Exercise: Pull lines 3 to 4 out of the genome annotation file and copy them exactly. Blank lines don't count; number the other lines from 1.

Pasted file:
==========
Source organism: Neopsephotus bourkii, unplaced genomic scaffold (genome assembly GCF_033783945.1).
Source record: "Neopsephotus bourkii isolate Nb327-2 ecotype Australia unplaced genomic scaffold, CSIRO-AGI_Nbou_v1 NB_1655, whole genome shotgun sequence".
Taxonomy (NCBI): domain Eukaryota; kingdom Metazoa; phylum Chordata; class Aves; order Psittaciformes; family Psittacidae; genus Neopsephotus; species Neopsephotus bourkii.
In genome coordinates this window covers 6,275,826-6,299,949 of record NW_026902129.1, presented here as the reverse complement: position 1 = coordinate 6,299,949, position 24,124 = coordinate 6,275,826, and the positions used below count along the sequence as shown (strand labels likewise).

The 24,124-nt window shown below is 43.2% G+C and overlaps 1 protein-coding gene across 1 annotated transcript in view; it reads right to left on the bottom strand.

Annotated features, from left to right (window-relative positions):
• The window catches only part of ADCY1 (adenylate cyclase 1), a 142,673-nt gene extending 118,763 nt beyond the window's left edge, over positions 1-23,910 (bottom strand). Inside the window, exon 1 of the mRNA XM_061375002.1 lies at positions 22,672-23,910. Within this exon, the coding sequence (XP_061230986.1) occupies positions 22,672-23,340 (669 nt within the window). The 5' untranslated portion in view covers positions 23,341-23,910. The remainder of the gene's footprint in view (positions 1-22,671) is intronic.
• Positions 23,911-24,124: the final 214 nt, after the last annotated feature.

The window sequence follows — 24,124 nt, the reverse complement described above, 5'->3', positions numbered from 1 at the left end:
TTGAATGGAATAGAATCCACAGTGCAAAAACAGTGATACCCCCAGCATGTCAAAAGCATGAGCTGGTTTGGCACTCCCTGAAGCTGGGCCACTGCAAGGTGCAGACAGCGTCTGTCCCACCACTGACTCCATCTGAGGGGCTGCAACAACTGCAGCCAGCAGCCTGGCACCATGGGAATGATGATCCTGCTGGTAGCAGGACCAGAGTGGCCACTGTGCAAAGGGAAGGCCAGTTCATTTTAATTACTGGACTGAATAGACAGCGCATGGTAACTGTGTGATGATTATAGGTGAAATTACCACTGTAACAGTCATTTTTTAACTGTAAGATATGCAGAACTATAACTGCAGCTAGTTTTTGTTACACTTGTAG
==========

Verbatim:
Taxonomy (NCBI): domain Eukaryota; kingdom Metazoa; phylum Chordata; class Aves; order Psittaciformes; family Psittacidae; genus Neopsephotus; species Neopsephotus bourkii.
In genome coordinates this window covers 6,275,826-6,299,949 of record NW_026902129.1, presented here as the reverse complement: position 1 = coordinate 6,299,949, position 24,124 = coordinate 6,275,826, and the positions used below count along the sequence as shown (strand labels likewise).